The Low-Income Communities Bonus Credit Program application window will open in just a couple of days (October 19th), and it comes with an expected close to $1Bn annual government program in projects located in previously underserved communities.
The Low-Income Communities bonus credit is one of the three bonus credits made available by the Inflation Reduction Act, alongside the Domestic Content and Energy Communities bonus adders. The LIC bonus credit will be a 10-20% additional credit to the base 30% Renewable Energy Investment Tax Credit (bringing the total tax credit subsidy to at least 40-50% of the investment).
The objective of the bonus credit is to ensure that the impact of the Inflation Reduction Act reaches low-income and disadvantaged communities, contributing to the Investing in America agenda from the Biden-Harris Administration. By providing both benefit and/or location requirements, the program will contribute to economic revitalization in the target communities by providing high quality jobs and bringing down the energy costs to families, while also contributing to energy access justice.
The following guide provides an overview of the program as well as detail on the qualification requirements and application process. Please reach out to us at firstname.lastname@example.org for further information or help.
Overview of the Low-Income Communities Bonus Credit Program
The Low-Income Communities Bonus Credit Program will allocate bonus tax credits of 10%-20% of the total investment, bringing the total tax credit subsidy to at least 40-50% for projects benefiting these communities that are selected for the program.
The program will allocate subsidies for 1.8 GW of installed capacity each year (around $5Bn of investment) for projects under 5 MW, divided in 4 different categories. Each category will have a capacity cap and certain criteria, as detailed below. The program will run on an annual basis, and applications for the 2023 bonus credits will open on October 19th, with a 30 day window to apply - after the 30 day window, projects will be reviewed on a rolling basis if there is capacity available.
One of the key items of this bonus adder is that projects will receive a confirmation of eligibility from the IRS, which should help make buyers more comfortable with the overall project in the case of a transfer.
Summarizing the key items:
- Bonus tax credits of 10% or 20% depending on the category.
- Projects under 5 MW are eligible, and only Section 48 Investment Tax Credits.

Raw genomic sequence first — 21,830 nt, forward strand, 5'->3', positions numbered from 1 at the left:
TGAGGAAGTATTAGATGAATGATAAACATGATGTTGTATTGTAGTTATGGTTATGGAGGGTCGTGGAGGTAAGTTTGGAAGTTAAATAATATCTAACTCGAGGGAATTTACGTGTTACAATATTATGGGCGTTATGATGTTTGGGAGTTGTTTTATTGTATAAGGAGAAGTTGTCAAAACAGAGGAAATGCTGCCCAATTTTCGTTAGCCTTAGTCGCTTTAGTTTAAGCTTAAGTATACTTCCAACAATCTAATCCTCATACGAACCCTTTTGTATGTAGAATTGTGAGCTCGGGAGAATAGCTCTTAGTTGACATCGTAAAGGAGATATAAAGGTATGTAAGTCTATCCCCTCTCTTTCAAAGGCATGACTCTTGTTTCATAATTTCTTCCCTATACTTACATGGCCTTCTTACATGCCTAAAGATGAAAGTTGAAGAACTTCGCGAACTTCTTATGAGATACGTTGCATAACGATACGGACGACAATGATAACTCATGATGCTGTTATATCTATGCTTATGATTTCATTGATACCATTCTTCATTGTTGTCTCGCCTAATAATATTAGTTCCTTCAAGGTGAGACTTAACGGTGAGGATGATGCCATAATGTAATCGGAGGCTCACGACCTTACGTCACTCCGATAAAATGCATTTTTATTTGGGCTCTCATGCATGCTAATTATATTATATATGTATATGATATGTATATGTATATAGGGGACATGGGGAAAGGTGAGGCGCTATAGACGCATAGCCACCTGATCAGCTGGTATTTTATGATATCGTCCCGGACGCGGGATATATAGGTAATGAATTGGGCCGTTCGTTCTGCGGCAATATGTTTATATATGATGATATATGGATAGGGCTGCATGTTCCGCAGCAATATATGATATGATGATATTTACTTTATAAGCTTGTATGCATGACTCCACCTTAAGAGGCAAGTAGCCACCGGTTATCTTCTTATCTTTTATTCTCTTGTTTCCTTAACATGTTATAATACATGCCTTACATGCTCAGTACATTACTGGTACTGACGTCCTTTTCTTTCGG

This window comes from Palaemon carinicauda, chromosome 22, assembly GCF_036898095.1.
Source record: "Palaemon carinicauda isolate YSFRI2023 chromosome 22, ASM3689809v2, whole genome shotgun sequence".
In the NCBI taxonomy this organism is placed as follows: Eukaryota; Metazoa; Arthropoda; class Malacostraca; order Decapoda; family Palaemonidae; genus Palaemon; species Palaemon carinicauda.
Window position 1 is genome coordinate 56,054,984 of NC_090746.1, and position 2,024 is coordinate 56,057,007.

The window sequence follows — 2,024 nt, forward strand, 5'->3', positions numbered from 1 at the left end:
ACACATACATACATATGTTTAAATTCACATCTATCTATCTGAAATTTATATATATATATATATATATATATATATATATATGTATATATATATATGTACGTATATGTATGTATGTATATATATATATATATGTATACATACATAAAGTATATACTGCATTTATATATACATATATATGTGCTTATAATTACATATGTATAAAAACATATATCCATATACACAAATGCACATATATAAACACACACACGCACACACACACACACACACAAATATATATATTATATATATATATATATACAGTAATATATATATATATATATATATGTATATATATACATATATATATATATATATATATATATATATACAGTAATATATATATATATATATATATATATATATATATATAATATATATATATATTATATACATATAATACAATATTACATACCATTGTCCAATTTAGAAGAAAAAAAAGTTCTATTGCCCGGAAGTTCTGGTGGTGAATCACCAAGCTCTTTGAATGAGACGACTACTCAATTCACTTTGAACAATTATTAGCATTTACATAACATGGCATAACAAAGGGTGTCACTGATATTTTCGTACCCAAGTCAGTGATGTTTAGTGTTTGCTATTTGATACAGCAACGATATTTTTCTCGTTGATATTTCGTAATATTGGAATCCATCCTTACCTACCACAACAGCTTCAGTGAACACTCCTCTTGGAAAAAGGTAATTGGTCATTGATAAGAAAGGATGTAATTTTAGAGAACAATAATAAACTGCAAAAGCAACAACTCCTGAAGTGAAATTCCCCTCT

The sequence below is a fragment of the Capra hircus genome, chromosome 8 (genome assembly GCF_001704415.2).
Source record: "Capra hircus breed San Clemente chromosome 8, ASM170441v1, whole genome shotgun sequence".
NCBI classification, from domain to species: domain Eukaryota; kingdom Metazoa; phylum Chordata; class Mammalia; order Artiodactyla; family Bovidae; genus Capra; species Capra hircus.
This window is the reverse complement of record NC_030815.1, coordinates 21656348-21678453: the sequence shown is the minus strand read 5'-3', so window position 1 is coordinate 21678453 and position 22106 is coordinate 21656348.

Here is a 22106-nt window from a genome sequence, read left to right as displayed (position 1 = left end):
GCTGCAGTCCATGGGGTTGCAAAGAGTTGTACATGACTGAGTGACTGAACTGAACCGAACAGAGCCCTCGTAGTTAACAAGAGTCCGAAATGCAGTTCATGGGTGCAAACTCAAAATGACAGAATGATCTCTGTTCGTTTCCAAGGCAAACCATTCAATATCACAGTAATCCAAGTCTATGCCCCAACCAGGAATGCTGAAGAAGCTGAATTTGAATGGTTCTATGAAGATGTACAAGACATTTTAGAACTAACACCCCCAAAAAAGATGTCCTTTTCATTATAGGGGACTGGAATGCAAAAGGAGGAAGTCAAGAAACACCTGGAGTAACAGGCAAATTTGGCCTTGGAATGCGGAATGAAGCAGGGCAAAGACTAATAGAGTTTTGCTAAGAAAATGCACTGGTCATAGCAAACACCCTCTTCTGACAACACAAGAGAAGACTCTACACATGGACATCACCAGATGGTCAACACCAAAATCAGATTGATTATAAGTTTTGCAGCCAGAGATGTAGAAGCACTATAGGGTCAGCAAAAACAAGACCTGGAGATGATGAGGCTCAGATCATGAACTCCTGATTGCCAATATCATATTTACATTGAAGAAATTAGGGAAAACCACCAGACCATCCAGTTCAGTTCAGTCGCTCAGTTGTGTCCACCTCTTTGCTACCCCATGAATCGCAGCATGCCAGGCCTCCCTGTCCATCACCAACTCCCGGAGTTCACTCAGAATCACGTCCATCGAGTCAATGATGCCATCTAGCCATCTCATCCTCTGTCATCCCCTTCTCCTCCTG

- Total annual capacity for the program is 1.8 GW, allocated across 4 categories.
- Applications open on October 19th, with an initial 30-day window to apply.
Which projects qualify?
Solar, wind and battery storage projects under 5 MW of installed capacity qualify for the Low-Income Communities Bonus Credit Program. Moreover, bonus tax credits can only be claimed alongside Section 48 Investment Tax Credits (not Production Tax Credits).
There are four different categories of eligible projects, each with a different bonus credit and capacity cap:
The criteria to qualify for each of the categories is as follows (source: DOE and Federal Registry):
- Category 1: facilities located in a Low-Income Community, defined as any population census tract if the poverty rate for such tract is at least 20 percent, or, in the case of a tract not located within a metropolitan area, the median family income for such tract does not exceed 80 percent of statewide median family income, or in the case of a tract located within a metropolitan area, the median family income for such tract does not exceed 80 percent of the greater of statewide median family income or the metropolitan area median family income (see the following map).
- Category 2: facilities that are placed in Indian land as defined in section 2601(2) of the Energy Policy Act of 1992.
- Category 3: facilities that are part of federally-subsidized residential buildings, including housing supported by the Low-Income Housing Tax Credit and Section 8 of the Housing Act.
- Category: facilities where at least 50 percent of the financial benefits of the electricity produced go to households with incomes below 200 percent of the poverty line or below 80 percent of area median gross income.
Category 1 will be further divided into projects BTM (behind the meter) and FTM (front of the meter), with 70% of the cap (490 MW) assigned to BTM projects and 30% of the cap assigned to FTM projects (210 MW).
Furthermore, each category will have an “Additional Selection Criteria” (ASC), reserving 50% of each category’s total capacity for projects meeting additional geographical or ownership criteria: